As a physical therapy provider specialising in muscle, bone, and joint health, Phoenix Rehab in Singapore understands the importance of comprehensive rehabilitation after a hip fracture. Their team of experienced physiotherapists works closely with patients to create a personalised treatment plan that addresses their unique needs.

Below are some of the key goals in physiotherapy treatment.

Pain Management

Physiotherapy techniques can effectively reduce pain and inflammation, improving comfort and facilitating participation in rehabilitation exercises. This method also applies to physiotherapy for osteoarthritis of the hip, a common condition characterised by the breakdown of cartilage in the hip joint.

Improved Range of Motion

Regaining flexibility and a normal range of motion in the hip joint is essential for daily activities. Physical therapy helps achieve this by incorporating specific stretching and mobilisation exercises. These exercises also apply to physiotherapy for labral tear hip and other hip conditions.

Enhanced Muscle Strength

Strengthening the muscles surrounding the hip joint is crucial for stability and supporting the fracture site during fracture healing. Physiotherapy incorporates targeted exercises to rebuild muscle strength progressively.

Balance and Coordination Training

Restoring balance and coordination is essential to prevent falls and regain confidence in movement. Physiotherapists utilise specific balance exercises to achieve this goal.

Weight-Bearing Progression

A crucial aspect of physiotherapy involves gradually increasing the amount of weight placed on the injured leg as tolerated. This promotes bone healing and helps retrain the body for weight-bearing activities.

Functional Mobility Restoration

The ultimate goal of physiotherapy is to help patients regain functional mobility for performing daily activities like walking, climbing stairs, and dressing independently.

By addressing these critical areas, physical therapy empowers patients to achieve optimal recovery and return to their desired level of function.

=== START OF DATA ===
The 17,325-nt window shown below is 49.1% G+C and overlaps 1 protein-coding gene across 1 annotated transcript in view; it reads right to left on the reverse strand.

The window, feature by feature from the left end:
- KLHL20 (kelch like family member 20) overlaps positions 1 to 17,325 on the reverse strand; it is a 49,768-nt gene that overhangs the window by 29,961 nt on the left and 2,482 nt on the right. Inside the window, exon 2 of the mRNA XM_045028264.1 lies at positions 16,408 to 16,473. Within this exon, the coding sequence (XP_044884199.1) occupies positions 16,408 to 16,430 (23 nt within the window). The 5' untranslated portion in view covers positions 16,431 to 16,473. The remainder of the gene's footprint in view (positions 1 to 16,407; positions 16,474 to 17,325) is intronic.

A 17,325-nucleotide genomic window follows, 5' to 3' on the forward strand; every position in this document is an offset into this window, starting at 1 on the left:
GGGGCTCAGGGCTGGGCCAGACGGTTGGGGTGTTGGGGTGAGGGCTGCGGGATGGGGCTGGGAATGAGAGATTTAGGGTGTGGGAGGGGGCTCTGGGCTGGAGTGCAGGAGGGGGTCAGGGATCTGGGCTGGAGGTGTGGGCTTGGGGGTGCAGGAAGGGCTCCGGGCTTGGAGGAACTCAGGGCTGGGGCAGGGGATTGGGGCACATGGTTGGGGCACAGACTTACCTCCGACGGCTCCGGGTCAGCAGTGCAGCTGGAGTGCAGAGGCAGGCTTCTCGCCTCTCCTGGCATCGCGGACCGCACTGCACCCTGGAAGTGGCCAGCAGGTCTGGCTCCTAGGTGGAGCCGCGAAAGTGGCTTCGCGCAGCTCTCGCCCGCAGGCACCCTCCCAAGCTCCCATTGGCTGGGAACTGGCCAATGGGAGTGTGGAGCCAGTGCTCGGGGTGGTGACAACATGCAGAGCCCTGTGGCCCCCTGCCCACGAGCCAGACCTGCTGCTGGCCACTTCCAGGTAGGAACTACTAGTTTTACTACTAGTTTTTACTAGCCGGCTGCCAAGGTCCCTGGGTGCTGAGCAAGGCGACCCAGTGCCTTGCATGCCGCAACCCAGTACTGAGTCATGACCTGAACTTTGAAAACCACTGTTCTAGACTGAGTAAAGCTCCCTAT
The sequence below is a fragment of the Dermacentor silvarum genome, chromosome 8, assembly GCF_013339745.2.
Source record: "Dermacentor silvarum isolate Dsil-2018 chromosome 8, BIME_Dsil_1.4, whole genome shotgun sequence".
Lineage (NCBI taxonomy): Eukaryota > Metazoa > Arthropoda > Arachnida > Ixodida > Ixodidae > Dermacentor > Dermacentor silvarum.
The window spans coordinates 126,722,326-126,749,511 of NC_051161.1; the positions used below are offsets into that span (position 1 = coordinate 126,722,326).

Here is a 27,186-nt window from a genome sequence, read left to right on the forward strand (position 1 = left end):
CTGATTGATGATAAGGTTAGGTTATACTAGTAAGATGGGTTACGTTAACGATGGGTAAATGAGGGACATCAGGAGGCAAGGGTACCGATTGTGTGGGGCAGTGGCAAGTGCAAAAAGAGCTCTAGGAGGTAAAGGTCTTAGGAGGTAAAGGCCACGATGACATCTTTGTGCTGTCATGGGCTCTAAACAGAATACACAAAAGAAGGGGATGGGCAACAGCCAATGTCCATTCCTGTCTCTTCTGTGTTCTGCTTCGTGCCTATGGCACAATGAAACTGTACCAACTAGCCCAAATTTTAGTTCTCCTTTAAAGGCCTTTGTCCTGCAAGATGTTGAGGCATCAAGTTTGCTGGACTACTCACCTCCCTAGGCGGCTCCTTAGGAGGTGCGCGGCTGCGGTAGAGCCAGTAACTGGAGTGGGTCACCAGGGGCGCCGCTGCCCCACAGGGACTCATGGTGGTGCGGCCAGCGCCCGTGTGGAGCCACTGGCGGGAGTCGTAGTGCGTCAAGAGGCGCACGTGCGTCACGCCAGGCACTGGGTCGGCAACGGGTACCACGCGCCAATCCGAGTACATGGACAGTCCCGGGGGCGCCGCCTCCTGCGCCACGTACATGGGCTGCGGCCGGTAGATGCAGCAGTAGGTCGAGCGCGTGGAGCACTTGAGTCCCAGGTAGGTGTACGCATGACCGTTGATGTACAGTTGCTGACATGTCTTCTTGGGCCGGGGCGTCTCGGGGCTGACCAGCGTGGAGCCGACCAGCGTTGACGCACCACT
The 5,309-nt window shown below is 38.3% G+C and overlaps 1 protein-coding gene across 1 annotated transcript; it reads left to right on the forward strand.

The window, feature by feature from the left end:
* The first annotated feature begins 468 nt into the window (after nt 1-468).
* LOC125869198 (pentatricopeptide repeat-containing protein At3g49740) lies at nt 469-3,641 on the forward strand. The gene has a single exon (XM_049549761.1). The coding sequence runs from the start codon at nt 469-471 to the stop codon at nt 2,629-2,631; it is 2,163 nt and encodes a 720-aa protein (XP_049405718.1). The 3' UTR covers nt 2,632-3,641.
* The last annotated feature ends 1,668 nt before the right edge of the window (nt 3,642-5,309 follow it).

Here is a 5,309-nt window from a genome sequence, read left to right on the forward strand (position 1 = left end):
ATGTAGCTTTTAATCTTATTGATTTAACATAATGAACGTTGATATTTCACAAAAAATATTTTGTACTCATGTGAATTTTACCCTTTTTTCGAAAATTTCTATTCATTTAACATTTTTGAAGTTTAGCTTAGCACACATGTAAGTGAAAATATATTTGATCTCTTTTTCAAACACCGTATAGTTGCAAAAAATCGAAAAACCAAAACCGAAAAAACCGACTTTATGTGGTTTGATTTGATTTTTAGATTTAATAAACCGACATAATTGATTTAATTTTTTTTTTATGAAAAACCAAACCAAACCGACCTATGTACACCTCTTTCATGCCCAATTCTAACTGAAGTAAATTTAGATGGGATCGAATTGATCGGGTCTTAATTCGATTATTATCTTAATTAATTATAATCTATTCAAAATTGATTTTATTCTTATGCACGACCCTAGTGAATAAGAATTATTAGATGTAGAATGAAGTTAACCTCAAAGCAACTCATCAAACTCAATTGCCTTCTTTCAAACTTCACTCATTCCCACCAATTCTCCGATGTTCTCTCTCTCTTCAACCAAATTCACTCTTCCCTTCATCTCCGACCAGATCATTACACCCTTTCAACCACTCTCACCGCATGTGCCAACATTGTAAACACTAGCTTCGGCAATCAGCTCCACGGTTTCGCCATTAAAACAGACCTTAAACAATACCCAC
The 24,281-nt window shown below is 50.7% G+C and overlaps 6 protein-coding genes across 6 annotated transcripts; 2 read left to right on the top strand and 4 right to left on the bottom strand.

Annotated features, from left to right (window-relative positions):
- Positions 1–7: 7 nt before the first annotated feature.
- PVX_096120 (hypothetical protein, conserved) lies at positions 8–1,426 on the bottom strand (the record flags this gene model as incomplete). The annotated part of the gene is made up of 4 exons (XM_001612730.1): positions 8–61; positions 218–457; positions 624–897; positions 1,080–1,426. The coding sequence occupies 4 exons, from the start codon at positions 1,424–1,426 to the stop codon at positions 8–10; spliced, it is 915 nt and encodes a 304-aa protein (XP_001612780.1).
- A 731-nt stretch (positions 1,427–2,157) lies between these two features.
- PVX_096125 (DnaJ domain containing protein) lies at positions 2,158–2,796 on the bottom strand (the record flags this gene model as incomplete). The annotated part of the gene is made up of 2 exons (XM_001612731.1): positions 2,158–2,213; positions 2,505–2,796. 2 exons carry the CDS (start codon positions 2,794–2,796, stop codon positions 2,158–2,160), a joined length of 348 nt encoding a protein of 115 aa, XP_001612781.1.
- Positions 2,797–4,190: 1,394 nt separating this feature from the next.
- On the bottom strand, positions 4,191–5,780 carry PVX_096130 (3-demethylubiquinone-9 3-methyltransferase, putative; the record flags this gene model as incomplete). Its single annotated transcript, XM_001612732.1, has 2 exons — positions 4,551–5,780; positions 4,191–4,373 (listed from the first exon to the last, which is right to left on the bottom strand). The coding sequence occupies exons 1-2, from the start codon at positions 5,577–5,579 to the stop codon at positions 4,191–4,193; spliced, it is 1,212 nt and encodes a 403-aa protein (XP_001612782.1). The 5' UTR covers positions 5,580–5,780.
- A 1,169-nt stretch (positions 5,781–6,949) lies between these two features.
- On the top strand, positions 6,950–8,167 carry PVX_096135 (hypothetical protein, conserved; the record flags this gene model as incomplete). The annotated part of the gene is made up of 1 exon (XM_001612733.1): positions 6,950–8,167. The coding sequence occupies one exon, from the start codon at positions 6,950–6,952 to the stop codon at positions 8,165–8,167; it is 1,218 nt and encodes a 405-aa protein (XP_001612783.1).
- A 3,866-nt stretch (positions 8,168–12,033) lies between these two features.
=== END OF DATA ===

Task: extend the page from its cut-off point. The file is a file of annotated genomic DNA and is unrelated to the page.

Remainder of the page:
What Is Involved in Hip Fracture Physiotherapy?

Following a hip fracture diagnosis, the road to recovery begins with a combination of pre-operative and post-operative physiotherapy interventions.

Pre-Operative Exercises

While initial bed rest might be necessary for pain management and pre-surgical preparation, early mobilisation exercises are crucial for preventing complications like blood clots and muscle wasting. Pre-operative physiotherapy often includes:

  • Ankle pumps: Simple yet effective, these exercises involve repeatedly flexing and extending the ankle joint, promoting circulation and preventing blood clots.
  • Knee extensions: Straightening and bending the knee joint helps maintain some muscle tone in the quadriceps, which are critical for supporting the hip joint.
  • Isometric exercises: These exercises involve tensing specific muscles without actual movement. This helps maintain muscle activation and strength without putting undue stress on the fracture site.

Early intervention with these gentle exercises can significantly improve outcomes and prepare the patient for a smoother transition to post-operative physiotherapy.

Post-Operative Exercises

Post-operative physiotherapy typically commences within 24 hours after surgery and is just as important as the surgical intervention. It must be a personalised program based on the patient's progress and specific needs.

Here's a closer look at some common post-operative physiotherapy exercises:

  • Hip flexion exercises: These exercises progressively increase the ability to bend and lift the leg towards the chest, regaining flexibility and range of motion in the hip joint.
  • Strengthening exercises: Targeted exercises focus on strengthening the muscles around the hip and leg, improving stability and supporting the healing fracture. These exercises may involve using weights, resistance bands, or bodyweight exercises as tolerated.
  • Balance exercises: Activities like standing on one leg or practising walking with a walking aid help improve balance and coordination, reducing the risk of falls during recovery.